Predicting the Performance of Privacy-Preserving Data Analytics Using Architecture Modelling and Simulation
2018 IEEE International Conference on Software Architecture (ICSA) (2018)
Seattle, Washington, USA
Apr 30, 2018 to May 4, 2018
Privacy-preserving data analytics is an emerging technology which allows multiple parties to perform joint data analytics without disclosing source data to each other or a trusted third-party. A variety of platforms and protocols have been proposed in this domain. However, these systems are not yet widely used, and little is known about them from a software architecture and performance perspective. Here we investigate the feasibility of using architectural performance modelling and simulation tools for predicting the performance of privacy-preserving data analytics systems. We report on a lab-based experimental study of a privacy-preserving credit scoring application that uses an implementation of a partial homomorphic encryption scheme. The main experiments are on the impact of analytic problem size (number of data items and number of features), and cryptographic key length for the overall system performance. Our modelling approach performed with a relative error consistently under 5% when predicting the median learning time for the scoring application. We find that the use of this approach is feasible in this technology domain, and discuss how it can support architectural decision making on trade-offs between properties such as performance, cost, and security. We expect this to enable the evaluation and optimisation of privacy-preserving data analytics technologies.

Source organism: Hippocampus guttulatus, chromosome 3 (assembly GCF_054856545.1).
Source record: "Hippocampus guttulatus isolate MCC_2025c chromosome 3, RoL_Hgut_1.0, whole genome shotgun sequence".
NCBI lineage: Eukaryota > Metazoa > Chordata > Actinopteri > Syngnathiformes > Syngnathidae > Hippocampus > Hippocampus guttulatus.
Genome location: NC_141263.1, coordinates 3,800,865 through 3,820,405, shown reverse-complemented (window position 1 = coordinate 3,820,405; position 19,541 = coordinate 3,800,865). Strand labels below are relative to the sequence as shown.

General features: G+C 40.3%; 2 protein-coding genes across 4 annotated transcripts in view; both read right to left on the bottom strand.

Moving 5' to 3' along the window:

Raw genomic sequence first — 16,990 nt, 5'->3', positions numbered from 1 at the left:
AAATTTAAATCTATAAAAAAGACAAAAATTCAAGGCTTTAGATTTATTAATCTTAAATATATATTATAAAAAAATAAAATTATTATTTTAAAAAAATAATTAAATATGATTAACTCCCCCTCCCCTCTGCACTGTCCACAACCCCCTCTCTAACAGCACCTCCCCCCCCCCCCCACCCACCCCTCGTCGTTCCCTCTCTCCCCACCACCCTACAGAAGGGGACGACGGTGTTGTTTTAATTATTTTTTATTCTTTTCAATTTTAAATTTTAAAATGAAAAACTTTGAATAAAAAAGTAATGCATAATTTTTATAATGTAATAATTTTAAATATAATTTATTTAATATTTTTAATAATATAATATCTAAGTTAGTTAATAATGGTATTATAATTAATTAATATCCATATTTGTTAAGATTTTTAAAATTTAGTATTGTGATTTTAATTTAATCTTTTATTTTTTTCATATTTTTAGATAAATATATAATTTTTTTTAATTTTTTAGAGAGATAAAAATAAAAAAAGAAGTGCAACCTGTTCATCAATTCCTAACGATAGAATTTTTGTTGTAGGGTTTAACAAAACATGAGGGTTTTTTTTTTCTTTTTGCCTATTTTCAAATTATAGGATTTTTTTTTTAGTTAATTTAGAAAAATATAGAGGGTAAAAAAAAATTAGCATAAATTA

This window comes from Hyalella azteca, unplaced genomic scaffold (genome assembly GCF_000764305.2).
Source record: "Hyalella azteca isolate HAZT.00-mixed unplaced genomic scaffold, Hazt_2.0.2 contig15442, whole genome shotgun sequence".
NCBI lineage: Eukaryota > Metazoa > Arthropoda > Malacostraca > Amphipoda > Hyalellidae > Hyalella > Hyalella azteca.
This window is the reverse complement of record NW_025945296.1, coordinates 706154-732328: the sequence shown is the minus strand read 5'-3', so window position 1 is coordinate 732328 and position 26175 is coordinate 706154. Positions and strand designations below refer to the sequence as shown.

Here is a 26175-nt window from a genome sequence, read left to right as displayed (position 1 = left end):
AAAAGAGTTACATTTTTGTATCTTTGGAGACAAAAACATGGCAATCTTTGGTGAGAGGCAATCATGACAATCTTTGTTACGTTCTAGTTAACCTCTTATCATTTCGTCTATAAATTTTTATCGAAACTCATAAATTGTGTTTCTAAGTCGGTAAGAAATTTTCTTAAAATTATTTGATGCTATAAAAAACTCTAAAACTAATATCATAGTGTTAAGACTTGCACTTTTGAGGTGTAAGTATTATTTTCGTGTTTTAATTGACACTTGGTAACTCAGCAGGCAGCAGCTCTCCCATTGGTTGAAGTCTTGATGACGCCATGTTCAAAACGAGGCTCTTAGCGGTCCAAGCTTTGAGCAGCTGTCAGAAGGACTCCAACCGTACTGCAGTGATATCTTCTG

cryptography, data analysis, data privacy, decision making, private key cryptography, software architecture
R. Yasaweerasinghelage, M. Staples, I. Weber and H. Paik, "Predicting the Performance of Privacy-Preserving Data Analytics Using Architecture Modelling and Simulation," 2018 IEEE International Conference on Software Architecture (ICSA), Seattle, Washington, USA, 2018, pp. 166-16609.